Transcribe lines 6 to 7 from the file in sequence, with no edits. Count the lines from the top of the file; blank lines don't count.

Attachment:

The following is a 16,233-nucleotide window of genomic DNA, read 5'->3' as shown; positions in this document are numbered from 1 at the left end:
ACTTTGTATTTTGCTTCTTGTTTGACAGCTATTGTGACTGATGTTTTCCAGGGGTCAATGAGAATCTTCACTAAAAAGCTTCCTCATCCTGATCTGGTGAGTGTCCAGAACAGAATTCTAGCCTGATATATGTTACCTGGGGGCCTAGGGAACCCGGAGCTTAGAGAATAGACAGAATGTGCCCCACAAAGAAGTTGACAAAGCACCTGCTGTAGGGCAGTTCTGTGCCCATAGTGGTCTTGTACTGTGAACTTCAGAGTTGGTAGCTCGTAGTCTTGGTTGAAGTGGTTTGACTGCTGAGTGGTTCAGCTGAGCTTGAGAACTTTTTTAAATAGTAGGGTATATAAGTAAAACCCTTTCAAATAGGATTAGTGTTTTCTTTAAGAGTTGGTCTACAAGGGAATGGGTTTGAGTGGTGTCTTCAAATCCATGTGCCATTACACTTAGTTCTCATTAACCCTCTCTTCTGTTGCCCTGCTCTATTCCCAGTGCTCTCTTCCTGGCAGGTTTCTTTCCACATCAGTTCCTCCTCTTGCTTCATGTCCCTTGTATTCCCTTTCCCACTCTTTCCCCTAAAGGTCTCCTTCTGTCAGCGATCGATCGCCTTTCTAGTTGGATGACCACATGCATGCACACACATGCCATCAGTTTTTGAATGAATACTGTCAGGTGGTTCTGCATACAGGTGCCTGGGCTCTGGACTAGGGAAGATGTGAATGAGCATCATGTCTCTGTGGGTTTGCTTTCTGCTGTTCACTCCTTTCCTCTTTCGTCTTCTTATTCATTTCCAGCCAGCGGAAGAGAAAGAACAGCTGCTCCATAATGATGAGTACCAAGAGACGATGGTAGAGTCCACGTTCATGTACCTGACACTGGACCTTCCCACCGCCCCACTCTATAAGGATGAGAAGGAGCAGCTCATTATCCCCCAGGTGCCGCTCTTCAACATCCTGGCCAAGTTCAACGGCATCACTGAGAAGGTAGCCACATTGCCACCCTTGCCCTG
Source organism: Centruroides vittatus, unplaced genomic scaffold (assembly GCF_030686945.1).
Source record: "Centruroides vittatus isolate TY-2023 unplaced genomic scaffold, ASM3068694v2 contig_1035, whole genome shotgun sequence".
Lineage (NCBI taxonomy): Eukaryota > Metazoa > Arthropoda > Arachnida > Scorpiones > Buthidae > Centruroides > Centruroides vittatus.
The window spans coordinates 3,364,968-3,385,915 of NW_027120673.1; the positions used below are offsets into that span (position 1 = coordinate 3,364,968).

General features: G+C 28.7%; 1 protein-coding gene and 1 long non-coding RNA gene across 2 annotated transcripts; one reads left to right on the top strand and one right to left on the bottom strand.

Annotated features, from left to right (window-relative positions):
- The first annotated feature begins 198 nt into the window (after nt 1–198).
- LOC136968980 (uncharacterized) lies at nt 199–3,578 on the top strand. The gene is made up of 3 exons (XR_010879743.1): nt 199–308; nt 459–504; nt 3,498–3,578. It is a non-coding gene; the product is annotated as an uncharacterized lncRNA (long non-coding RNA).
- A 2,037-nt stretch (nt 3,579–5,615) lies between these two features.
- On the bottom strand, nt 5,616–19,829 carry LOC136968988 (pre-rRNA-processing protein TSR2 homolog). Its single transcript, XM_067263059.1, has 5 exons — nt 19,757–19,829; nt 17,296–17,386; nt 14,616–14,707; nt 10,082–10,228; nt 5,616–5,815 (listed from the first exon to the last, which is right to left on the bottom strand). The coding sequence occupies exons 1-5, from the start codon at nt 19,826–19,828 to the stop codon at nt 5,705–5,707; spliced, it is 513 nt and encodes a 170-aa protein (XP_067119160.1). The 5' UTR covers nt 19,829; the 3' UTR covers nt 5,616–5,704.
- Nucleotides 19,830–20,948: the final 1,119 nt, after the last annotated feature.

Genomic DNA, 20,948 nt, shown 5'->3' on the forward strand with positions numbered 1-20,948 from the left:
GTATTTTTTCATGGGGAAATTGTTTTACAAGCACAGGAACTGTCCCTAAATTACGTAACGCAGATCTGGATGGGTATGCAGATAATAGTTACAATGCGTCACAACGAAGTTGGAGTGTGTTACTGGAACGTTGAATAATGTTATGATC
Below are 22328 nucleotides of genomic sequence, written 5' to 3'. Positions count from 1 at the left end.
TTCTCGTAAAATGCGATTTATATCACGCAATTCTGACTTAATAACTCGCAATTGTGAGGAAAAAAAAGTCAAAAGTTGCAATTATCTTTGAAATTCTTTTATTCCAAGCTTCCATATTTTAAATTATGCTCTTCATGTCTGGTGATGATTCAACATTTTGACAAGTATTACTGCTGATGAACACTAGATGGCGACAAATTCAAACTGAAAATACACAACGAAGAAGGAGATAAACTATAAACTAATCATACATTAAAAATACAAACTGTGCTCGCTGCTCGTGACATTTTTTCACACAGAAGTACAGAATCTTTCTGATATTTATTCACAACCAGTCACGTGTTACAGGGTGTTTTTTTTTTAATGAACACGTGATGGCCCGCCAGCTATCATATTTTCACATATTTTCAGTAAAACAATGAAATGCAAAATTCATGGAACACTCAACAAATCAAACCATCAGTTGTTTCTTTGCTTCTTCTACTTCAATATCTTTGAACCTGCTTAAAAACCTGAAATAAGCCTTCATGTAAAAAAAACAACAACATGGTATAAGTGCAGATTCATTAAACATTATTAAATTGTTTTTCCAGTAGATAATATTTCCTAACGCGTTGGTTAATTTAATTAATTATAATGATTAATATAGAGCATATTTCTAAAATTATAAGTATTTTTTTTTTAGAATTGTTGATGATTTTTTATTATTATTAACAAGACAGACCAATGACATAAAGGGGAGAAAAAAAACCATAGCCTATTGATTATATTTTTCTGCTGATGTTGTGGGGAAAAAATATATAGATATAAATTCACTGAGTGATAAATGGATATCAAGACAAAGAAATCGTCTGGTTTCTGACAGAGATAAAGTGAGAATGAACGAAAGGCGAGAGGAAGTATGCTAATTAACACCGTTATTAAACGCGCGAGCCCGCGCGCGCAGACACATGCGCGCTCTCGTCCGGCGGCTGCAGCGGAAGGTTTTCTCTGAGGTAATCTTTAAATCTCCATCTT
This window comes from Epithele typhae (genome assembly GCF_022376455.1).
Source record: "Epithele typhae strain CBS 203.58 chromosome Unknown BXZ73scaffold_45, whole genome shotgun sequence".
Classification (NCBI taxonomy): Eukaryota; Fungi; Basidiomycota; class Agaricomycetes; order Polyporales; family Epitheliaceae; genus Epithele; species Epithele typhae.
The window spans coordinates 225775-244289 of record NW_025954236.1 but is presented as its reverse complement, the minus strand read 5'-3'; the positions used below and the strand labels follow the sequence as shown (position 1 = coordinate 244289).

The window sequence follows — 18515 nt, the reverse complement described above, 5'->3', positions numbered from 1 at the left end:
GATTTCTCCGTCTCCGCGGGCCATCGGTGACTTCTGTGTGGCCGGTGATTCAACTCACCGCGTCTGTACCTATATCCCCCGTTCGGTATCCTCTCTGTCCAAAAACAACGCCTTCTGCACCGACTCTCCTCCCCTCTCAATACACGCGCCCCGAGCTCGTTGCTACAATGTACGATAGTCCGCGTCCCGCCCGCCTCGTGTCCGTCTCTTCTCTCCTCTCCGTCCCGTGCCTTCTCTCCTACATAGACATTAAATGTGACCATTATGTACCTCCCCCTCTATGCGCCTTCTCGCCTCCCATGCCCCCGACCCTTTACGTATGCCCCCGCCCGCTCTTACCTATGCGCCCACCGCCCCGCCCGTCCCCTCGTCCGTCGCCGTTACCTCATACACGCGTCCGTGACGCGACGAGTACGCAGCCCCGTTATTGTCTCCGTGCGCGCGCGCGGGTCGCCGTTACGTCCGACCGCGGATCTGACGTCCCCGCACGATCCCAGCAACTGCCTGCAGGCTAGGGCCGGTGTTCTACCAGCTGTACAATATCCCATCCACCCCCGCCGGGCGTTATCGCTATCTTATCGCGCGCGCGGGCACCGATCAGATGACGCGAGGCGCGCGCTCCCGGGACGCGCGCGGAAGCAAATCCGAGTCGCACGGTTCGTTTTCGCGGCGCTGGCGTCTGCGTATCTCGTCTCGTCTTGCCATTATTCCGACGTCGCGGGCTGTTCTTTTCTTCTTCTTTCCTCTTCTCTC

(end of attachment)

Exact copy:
The window spans coordinates 3,364,968-3,385,915 of NW_027120673.1; the positions used below are offsets into that span (position 1 = coordinate 3,364,968).

General features: G+C 28.7%; 1 protein-coding gene and 1 long non-coding RNA gene across 2 annotated transcripts; one reads left to right on the top strand and one right to left on the bottom strand.